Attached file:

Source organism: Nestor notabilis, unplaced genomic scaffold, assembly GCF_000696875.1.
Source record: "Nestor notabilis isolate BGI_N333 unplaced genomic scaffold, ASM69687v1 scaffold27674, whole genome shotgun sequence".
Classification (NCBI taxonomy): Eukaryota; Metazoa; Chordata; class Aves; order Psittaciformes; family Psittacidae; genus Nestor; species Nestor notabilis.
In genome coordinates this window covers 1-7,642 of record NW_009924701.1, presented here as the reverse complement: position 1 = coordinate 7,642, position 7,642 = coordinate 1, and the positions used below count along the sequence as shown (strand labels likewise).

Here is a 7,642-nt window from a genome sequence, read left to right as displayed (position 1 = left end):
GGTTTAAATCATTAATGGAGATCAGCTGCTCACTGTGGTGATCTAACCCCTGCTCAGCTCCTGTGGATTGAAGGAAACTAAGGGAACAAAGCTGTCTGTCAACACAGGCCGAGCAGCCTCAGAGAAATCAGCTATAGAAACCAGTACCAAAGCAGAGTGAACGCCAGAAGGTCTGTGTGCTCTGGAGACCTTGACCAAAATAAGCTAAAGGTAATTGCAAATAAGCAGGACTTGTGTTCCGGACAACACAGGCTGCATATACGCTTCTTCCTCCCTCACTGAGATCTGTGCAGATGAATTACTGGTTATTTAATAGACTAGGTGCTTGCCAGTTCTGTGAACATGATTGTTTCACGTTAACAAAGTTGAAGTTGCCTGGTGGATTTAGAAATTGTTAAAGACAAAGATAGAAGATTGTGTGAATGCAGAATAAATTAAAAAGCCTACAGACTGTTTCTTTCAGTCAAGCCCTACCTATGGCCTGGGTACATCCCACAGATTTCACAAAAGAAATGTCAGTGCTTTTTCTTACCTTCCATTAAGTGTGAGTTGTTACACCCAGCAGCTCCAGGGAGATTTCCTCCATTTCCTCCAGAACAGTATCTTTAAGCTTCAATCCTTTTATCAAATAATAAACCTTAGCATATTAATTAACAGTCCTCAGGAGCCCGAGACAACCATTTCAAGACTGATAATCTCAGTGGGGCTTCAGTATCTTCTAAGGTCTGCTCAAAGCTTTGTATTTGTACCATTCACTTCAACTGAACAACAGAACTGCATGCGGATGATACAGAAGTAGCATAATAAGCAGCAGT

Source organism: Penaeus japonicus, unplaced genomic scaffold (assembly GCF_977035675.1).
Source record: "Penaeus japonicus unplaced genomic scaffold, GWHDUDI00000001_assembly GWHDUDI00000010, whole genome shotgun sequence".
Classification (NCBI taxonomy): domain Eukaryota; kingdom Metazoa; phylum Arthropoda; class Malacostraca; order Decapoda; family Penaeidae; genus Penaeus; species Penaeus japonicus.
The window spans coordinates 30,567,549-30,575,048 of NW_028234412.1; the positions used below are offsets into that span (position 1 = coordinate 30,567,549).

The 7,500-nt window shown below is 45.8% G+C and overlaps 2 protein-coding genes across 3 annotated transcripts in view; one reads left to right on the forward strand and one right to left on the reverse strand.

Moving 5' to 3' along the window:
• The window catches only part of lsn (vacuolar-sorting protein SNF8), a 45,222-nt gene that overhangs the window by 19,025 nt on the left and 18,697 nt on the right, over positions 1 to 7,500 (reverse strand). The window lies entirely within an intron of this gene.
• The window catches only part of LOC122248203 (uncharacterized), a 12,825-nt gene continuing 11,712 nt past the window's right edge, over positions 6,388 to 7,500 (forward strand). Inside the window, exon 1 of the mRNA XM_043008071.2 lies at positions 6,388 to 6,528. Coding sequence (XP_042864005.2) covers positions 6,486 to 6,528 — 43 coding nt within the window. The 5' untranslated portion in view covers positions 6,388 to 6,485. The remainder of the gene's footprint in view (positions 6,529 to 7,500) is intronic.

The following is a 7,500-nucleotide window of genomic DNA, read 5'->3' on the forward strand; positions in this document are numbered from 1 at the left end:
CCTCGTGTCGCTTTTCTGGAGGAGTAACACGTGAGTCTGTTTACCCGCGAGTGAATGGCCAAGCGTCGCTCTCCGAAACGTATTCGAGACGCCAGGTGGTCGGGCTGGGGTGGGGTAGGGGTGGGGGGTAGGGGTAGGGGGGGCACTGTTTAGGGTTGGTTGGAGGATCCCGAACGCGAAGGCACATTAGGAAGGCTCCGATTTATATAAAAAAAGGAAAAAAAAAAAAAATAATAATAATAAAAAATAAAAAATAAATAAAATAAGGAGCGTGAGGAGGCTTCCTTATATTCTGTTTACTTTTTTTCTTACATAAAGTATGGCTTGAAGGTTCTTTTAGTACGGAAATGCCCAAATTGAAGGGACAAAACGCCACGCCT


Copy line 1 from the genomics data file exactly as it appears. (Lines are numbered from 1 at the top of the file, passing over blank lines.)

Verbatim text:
Source organism: Nestor notabilis, unplaced genomic scaffold, assembly GCF_000696875.1.